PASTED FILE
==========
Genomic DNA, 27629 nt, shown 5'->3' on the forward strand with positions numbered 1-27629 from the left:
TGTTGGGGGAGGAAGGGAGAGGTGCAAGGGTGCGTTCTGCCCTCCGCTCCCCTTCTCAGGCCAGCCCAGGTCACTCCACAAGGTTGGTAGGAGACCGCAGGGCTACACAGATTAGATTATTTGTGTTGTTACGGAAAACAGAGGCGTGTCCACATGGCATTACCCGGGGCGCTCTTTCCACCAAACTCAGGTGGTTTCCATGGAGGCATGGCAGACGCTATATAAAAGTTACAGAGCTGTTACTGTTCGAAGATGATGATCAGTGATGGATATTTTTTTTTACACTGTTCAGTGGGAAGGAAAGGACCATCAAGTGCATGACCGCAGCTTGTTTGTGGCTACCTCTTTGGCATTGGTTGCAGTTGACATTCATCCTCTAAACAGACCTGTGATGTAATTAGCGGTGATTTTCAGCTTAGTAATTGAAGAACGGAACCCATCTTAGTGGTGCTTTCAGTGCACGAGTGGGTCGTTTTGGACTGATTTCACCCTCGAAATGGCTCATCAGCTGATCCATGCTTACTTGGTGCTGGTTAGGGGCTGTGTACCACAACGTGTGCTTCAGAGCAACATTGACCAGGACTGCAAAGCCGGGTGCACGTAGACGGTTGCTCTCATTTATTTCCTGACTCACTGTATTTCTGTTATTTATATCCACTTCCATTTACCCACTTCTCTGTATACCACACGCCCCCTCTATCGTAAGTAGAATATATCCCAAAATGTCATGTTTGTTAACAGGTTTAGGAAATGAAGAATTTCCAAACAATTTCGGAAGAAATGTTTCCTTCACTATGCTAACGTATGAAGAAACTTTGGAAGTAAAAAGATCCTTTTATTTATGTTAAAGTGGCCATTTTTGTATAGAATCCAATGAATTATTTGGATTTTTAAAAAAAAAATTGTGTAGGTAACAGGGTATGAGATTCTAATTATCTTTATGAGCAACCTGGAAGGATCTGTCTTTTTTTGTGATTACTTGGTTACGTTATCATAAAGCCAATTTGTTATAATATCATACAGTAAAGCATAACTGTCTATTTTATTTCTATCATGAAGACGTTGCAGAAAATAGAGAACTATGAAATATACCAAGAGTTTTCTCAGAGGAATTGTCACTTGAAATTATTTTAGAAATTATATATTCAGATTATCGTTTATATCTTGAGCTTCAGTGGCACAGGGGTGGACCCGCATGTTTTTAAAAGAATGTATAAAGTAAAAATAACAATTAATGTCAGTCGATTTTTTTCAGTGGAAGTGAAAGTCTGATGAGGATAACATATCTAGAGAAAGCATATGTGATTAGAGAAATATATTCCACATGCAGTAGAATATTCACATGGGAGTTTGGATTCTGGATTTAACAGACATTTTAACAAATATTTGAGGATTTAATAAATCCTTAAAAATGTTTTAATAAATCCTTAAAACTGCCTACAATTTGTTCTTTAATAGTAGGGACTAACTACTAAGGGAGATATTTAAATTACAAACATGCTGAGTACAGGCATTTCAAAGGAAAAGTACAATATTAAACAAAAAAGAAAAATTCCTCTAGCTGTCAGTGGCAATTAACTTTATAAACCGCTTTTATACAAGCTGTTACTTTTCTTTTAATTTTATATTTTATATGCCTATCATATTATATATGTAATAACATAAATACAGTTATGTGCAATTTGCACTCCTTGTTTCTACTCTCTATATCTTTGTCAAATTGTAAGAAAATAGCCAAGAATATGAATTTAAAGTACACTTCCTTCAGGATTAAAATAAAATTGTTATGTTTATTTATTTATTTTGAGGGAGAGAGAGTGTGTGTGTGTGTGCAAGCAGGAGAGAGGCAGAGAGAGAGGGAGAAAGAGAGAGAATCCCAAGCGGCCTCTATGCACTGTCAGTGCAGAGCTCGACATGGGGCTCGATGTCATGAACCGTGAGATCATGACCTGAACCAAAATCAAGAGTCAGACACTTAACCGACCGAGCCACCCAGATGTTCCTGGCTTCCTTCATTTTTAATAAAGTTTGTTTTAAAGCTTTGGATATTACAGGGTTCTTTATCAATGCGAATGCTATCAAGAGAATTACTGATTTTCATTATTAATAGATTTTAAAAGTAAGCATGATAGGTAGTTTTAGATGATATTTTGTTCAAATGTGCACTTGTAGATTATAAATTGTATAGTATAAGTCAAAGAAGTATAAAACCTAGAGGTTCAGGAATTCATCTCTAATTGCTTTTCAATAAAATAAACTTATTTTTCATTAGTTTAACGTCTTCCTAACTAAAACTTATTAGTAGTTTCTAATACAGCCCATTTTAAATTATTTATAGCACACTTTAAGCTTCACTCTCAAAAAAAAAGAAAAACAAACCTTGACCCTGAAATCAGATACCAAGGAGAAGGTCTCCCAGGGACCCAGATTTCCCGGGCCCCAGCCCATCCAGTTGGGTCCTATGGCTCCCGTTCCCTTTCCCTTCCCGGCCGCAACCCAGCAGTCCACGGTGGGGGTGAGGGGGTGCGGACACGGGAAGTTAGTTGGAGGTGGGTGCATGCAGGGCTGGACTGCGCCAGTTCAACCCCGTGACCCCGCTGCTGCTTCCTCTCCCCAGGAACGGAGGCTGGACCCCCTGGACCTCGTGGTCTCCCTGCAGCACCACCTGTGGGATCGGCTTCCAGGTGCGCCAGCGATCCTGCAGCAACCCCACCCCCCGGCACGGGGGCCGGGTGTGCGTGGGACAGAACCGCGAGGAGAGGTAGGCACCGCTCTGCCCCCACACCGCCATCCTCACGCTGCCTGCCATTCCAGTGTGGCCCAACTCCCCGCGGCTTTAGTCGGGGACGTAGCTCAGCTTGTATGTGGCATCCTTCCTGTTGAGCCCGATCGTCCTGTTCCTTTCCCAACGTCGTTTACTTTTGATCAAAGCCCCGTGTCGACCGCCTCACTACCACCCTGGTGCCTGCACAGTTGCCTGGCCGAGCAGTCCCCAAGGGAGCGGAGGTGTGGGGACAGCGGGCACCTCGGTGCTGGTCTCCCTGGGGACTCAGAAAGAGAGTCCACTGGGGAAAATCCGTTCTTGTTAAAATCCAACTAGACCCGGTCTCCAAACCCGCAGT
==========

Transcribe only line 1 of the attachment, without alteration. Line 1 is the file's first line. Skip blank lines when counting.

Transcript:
Genomic DNA, 27629 nt, shown 5'->3' on the forward strand with positions numbered 1-27629 from the left: